- Professional members of CIPS receive 78% more in salary than their non-qualified counterparts
- A high proportion of employers struggled to find talented individuals in supply chain management (50%)
- 63% of employers would request MCIPS or study towards these qualifications for potential candidates
CENTURION, 15 November 2023 – The annual CIPS Salary Guide sponsored by Hays found procurement professionals earned substantially more than their non-trained counterparts. The research was conducted in January 2023 as thousands of procurement and supply professionals contributed to the report highlighting the skills, salaries, and rewards in the profession. The results from South Africa include the perceptions of procurement and benchmarks of salaries and bonuses for different roles. The survey also highlights the career aspirations of procurement professionals and offers guidance on how to attract the best talent in the profession across sectors and the world.
As the perception of the value of strong procurement and supply chain management skills increased during the pandemic and the awareness of supply chains rose amongst boards and CEOs of organisations and businesses, talent acquisition remained a problem as the search for highly skilled staff intensified. 50% of recruiters for procurement roles said that they struggled to find talent.
The perceived value of fully trained professionals remained high as 63% of employers stated they preferred someone with the MCIPS designation (fully qualified members of CIPS or studying towards becoming fully qualified).
The average salary for all procurement and supply professionals at a professional level, in job roles such as supply chain manager or senior category manager, was R637K in South Africa.
In line with previous years, there remains a substantially large difference between the pay of women and men; a gap of 20.2%, with men receiving the higher uplift in salary.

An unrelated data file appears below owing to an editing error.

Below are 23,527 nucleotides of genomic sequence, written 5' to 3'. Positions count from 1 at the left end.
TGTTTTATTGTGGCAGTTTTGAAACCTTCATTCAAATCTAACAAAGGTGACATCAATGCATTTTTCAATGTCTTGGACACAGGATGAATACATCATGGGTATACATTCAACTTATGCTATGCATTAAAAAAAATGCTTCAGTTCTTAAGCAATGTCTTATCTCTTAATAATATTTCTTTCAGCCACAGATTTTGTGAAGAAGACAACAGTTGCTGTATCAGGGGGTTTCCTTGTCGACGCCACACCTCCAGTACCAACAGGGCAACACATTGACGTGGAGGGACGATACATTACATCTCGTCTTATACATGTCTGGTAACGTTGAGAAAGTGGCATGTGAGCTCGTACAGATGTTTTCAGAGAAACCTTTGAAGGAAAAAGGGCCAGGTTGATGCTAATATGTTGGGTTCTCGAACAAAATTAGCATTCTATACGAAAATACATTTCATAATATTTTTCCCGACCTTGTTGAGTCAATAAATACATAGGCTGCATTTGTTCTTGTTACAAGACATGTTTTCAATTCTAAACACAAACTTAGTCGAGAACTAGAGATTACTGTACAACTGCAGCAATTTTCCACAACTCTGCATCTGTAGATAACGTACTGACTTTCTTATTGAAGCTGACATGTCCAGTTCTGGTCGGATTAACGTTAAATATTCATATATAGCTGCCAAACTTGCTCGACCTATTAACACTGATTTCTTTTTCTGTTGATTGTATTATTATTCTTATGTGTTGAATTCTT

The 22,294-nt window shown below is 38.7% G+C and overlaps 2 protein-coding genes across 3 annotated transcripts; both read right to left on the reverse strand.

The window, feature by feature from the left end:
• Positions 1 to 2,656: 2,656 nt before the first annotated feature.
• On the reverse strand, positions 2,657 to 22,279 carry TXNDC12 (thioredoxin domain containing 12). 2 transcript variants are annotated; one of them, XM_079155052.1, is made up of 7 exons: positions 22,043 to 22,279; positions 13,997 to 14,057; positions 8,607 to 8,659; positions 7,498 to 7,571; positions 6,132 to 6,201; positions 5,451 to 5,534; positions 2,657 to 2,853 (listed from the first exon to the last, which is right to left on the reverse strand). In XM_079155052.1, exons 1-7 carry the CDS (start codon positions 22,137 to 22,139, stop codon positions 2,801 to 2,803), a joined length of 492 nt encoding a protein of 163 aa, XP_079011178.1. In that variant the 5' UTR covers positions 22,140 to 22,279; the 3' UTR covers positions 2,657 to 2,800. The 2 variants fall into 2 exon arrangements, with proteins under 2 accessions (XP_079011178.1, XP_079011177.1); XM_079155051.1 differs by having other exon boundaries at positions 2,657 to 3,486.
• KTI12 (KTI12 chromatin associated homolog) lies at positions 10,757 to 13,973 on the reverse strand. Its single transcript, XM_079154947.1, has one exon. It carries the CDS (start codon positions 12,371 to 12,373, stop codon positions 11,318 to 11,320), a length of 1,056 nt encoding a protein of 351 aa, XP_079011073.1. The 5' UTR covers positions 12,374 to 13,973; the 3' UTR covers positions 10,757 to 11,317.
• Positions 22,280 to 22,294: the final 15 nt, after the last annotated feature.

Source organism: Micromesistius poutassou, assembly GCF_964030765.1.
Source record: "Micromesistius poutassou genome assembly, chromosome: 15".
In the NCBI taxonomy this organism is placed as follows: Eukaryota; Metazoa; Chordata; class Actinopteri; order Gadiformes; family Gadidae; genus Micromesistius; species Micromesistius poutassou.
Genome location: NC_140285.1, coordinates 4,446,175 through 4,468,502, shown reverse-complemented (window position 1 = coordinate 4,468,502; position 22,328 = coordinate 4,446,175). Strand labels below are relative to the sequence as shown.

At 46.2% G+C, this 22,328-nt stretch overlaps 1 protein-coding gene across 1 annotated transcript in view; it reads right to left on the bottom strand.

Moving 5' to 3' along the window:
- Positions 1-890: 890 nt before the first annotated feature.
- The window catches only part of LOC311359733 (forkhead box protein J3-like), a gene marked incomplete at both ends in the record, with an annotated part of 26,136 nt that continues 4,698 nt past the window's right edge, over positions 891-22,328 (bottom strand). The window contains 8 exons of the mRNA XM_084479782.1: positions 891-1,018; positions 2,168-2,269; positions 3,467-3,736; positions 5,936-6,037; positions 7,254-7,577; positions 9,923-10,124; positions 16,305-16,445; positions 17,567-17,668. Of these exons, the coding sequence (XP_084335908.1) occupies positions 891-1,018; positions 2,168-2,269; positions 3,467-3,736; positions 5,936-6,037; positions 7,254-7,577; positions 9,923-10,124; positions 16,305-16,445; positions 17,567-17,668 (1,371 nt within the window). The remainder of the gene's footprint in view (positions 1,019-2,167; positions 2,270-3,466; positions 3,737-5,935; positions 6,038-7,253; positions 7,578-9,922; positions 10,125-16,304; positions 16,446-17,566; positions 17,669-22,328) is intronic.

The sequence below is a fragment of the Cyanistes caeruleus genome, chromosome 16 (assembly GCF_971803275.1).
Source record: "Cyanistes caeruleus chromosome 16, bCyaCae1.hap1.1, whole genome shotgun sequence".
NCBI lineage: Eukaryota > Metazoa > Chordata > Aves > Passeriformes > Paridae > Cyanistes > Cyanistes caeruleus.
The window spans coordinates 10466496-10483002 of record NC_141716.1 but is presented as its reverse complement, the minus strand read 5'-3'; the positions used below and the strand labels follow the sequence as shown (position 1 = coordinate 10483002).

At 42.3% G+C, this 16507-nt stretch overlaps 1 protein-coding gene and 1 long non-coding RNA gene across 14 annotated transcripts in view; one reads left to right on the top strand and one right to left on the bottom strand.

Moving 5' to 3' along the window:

Turning to challenges faced by procurement in South Africa in the next year, 45% said budget constraints and 48% said managing risk in the supply chain.
In terms of skills, 67% said that leadership skills were the most important for Chief procurement officers or other senior positions. At the professional managerial level, 59% said contract management, 52% managing relationships with suppliers and 48% said negotiation skills.
Craig O’Flaherty, Head of CIPS for Business, South Africa, said, “Whether you’re looking at how best to develop your team, or seeking the best move for you as an individual, I hope this year’s guide will provide you with the information and insights you need to make a well-informed choice.”
Nick Welby Group CEO, CIPS said, “Year after year the reputation of our profession is rising within organisations and across the business. Our skills are valued and our sense of the contribution we make to our organisations and economies is increasing.
“Salaries and bonuses awarded at all levels of the profession continue to rise and are again outstripping those across the wider economy. Amongst the most highly qualified in our profession – individuals who have achieved MCIPS – are commanding significantly higher salaries than their non-MCIPS colleagues and are increasingly sought after across all sectors.
“However, it is worth highlighting that behind the positive headlines there is also another picture. Skills shortages, employee turnover, a scarcity of talent, difficulties recruiting and persistent imbalances in salaries measured by gender and ethnicity remain and have a significant and negative impact on society and economies around the world.”
Scott Dance, Director at Hays, specialising in Procurement & Supply Chain recruitment, said: “Simply put, there’s a supply and demand problem when it comes to talent. Employment levels are currently at their lowest since the 1970s, and recent economic volatility is creating nervousness in the market around moving or changing roles. This is creating a bidding war for talent, and the best candidates can expect multiple offers on the table at any one time. This is inevitably driving salaries up, and we expect them to continue to grow over the coming three to six months – or as long as the uncertainty lasts.”
The number of procurement and supply chain professionals in South Africa is rising. Find out more and download a copy of the report from the CIPS website with a guide on how you can further your career.